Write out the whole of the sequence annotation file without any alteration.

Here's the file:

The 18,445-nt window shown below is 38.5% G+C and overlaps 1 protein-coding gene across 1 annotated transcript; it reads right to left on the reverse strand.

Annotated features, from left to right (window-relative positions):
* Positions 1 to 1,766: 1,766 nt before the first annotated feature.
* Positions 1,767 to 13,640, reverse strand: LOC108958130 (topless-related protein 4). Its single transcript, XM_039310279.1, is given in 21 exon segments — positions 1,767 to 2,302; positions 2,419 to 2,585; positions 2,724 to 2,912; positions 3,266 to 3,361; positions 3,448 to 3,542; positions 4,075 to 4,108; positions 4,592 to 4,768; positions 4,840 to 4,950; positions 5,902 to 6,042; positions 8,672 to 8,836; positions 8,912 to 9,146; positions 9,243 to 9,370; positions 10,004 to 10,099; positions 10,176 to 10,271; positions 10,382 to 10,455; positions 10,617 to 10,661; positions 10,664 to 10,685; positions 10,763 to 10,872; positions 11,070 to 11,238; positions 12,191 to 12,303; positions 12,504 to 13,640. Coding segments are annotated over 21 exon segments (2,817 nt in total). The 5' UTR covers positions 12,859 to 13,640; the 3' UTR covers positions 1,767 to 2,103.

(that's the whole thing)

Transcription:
The 18,445-nt window shown below is 38.5% G+C and overlaps 1 protein-coding gene across 1 annotated transcript; it reads right to left on the reverse strand.

Annotated features, from left to right (window-relative positions):
* Positions 1 to 1,766: 1,766 nt before the first annotated feature.
* Positions 1,767 to 13,640, reverse strand: LOC108958130 (topless-related protein 4). Its single transcript, XM_039310279.1, is given in 21 exon segments — positions 1,767 to 2,302; positions 2,419 to 2,585; positions 2,724 to 2,912; positions 3,266 to 3,361; positions 3,448 to 3,542; positions 4,075 to 4,108; positions 4,592 to 4,768; positions 4,840 to 4,950; positions 5,902 to 6,042; positions 8,672 to 8,836; positions 8,912 to 9,146; positions 9,243 to 9,370; positions 10,004 to 10,099; positions 10,176 to 10,271; positions 10,382 to 10,455; positions 10,617 to 10,661; positions 10,664 to 10,685; positions 10,763 to 10,872; positions 11,070 to 11,238; positions 12,191 to 12,303; positions 12,504 to 13,640. Coding segments are annotated over 21 exon segments (2,817 nt in total). The 5' UTR covers positions 12,859 to 13,640; the 3' UTR covers positions 1,767 to 2,103.